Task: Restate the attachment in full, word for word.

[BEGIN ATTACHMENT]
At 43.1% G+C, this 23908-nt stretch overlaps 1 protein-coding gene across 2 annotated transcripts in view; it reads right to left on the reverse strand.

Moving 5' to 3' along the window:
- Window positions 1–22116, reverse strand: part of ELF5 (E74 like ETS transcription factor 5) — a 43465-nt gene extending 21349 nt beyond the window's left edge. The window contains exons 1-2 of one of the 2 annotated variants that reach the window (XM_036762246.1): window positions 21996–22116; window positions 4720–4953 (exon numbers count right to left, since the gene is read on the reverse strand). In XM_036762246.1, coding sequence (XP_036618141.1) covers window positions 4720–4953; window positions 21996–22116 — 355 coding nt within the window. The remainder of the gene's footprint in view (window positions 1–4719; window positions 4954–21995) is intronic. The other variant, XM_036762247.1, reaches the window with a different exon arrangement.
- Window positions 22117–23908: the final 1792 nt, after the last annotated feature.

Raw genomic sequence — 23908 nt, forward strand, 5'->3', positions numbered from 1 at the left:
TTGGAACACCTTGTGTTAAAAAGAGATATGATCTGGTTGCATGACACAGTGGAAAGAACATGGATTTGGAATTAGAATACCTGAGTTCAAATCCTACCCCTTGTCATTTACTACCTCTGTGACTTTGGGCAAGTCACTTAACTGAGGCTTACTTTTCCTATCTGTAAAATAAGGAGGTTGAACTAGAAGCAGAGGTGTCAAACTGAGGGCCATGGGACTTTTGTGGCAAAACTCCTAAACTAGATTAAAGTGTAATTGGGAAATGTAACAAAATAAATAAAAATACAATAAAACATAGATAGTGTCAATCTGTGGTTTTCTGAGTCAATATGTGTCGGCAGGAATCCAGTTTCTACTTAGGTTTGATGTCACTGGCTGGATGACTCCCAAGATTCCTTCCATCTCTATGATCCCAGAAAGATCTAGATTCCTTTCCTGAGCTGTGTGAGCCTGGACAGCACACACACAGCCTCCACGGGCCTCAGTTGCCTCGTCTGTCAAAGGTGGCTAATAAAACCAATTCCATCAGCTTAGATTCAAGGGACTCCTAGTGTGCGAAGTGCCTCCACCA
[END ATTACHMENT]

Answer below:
At 43.1% G+C, this 23908-nt stretch overlaps 1 protein-coding gene across 2 annotated transcripts in view; it reads right to left on the reverse strand.

Moving 5' to 3' along the window:
- Window positions 1–22116, reverse strand: part of ELF5 (E74 like ETS transcription factor 5) — a 43465-nt gene extending 21349 nt beyond the window's left edge. The window contains exons 1-2 of one of the 2 annotated variants that reach the window (XM_036762246.1): window positions 21996–22116; window positions 4720–4953 (exon numbers count right to left, since the gene is read on the reverse strand). In XM_036762246.1, coding sequence (XP_036618141.1) covers window positions 4720–4953; window positions 21996–22116 — 355 coding nt within the window. The remainder of the gene's footprint in view (window positions 1–4719; window positions 4954–21995) is intronic. The other variant, XM_036762247.1, reaches the window with a different exon arrangement.
- Window positions 22117–23908: the final 1792 nt, after the last annotated feature.

Raw genomic sequence — 23908 nt, forward strand, 5'->3', positions numbered from 1 at the left:
TTGGAACACCTTGTGTTAAAAAGAGATATGATCTGGTTGCATGACACAGTGGAAAGAACATGGATTTGGAATTAGAATACCTGAGTTCAAATCCTACCCCTTGTCATTTACTACCTCTGTGACTTTGGGCAAGTCACTTAACTGAGGCTTACTTTTCCTATCTGTAAAATAAGGAGGTTGAACTAGAAGCAGAGGTGTCAAACTGAGGGCCATGGGACTTTTGTGGCAAAACTCCTAAACTAGATTAAAGTGTAATTGGGAAATGTAACAAAATAAATAAAAATACAATAAAACATAGATAGTGTCAATCTGTGGTTTTCTGAGTCAATATGTGTCGGCAGGAATCCAGTTTCTACTTAGGTTTGATGTCACTGGCTGGATGACTCCCAAGATTCCTTCCATCTCTATGATCCCAGAAAGATCTAGATTCCTTTCCTGAGCTGTGTGAGCCTGGACAGCACACACACAGCCTCCACGGGCCTCAGTTGCCTCGTCTGTCAAAGGTGGCTAATAAAACCAATTCCATCAGCTTAGATTCAAGGGACTCCTAGTGTGCGAAGTGCCTCCACCA